Amy Lee and the Darkness Hex by Amy Lee
|Amy Lee and the Darkness Hex by Amy Lee|
|Category: Emerging Readers|
|Reviewer: John Lloyd|
|Summary: A fantasy for the very young that veers between the mediocre and the ploddingly naïve. From someone who knows so much about fantasy game storylines, this one wasn't up to scratch.|
|Buy? Maybe||Borrow? Maybe|
|Pages: 186||Date: January 2017|
|External links: Author's website|
Amy Lee wakes up from one of her usual dreams, where she combats an evil pirate. You would think that was the only nastiness in her life – she lives in a lovely place in the Land of Love, and doesn't have to worry about paying for steaks for her nine dogs, nor salmon for her cats. She can go to her favourite tree who will entertain her with a story, and she can go adventuring with her bottomless rucksack, and spend all day daydreaming of a wicked new house for her dogs… Until she sees threatening purple clouds over the forests. And not even in this fantasy world do you want to see purple clouds…
The problem with this book for me was that you could never really tell if you were in a proper fantasy world. The opening pages might have been a game, until Amy woke up, and from there on in you still feel she's a character in a game. There's what I mentioned – the instant sourcing of dog food, and just what she wants from her rucksack, and the simple problem solving (with a non-player character) that Amy's fans will know and love. The big sticking point was that the whole proceedings had no real logic – things just turned up and went, locations were passed through, changes were just made willy-nilly and as and when.
The whole thing was never a brilliant fantasy, but with the scattershot plotting comes even more heinous things. We get so far into the story, only for Amy to suddenly realise she knows the identity of the evil person behind it – it would have been nice to have been given a clue, but there's no foreshadowing. And then lo and behold she questions her own backstory… almost as if she is a character in a computer game. One where the character is forever inventing and creating things, and mining, and needing redstone… And that's before she suddenly starts with the spells, and before some horses suddenly get added to the menagerie.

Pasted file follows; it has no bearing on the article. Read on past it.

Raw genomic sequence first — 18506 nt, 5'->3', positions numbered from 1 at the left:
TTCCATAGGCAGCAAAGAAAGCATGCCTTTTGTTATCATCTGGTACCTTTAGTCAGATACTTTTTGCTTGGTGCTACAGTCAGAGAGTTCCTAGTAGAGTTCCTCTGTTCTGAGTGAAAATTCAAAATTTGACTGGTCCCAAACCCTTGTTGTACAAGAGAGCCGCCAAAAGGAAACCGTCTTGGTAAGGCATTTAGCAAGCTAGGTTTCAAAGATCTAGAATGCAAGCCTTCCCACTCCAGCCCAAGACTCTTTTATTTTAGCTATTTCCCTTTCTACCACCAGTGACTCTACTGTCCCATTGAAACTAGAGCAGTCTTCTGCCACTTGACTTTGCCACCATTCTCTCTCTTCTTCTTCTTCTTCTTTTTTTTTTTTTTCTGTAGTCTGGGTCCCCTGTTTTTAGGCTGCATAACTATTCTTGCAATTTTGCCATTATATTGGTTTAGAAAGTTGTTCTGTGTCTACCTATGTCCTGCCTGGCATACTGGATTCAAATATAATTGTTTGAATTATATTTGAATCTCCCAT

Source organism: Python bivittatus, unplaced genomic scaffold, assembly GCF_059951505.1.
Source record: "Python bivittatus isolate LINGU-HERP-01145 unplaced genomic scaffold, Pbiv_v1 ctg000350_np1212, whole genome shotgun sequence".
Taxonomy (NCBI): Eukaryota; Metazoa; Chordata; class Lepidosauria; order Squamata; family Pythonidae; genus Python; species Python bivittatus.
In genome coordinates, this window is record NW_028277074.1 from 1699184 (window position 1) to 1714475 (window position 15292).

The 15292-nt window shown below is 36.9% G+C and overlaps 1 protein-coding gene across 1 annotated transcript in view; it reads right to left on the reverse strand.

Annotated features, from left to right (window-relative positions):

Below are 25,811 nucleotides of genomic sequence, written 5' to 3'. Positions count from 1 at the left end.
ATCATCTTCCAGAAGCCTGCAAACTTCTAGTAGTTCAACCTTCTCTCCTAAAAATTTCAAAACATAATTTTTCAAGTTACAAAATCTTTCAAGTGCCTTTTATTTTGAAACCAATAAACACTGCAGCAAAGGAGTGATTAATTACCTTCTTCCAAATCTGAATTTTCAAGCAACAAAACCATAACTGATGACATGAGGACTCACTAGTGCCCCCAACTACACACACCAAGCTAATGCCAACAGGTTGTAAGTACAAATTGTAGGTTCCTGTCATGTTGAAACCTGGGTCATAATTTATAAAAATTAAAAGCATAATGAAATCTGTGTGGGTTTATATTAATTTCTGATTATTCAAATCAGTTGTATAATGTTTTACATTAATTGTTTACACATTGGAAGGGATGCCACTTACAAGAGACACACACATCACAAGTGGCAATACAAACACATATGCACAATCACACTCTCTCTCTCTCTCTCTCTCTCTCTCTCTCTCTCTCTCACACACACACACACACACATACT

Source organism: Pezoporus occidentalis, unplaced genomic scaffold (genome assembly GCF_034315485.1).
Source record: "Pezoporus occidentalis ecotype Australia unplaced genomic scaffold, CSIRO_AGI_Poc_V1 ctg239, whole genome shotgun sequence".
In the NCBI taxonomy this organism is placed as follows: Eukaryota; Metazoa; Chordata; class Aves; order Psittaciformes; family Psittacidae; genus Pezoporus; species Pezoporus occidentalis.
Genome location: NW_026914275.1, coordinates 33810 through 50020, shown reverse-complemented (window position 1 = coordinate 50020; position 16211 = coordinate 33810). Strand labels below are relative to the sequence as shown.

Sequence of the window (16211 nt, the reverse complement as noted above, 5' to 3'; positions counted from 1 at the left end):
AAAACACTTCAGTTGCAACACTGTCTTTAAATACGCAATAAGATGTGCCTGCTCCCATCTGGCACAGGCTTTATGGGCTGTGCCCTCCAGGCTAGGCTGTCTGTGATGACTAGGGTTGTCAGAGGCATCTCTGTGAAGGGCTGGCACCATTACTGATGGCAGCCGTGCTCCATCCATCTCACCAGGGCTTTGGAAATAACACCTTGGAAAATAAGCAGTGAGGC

Yes, I have no problem with our world's Amy Lee being a huge Youtuber, and known only for being inventive in the computer worlds she loves while staying utterly personable to her young fans in ours. But she must, as a professional gamer of a kind, have come across strong, coherent fantasy world storylines, and this just doesn't offer a sensible world, and certainly drops away from the best of fantasy narratives at almost every hurdle. OK, so this will appeal to the young person who likes the idea of fantasy but doesn't need all the nitty-gritty of full-on, adult plots. But why not? Why not present them with a classy, full-on fantasy? This piece, as fast-moving as it is, and as warm as you might get to be towards the character Amy, is like watching fantasy from the other side of a screen. It's threatless, anaemic, and so random it feels in need of much more forethought.
I must still thank the publishers for my review copy.
Username: Evie by Joe Sugg was a great example of how these new stars can provide a sterling plot for booklovers of all kinds.
You can read more book reviews or buy Amy Lee and the Darkness Hex by Amy Lee at Amazon.co.uk
You can read more book reviews or buy Amy Lee and the Darkness Hex by Amy Lee at Amazon.com.
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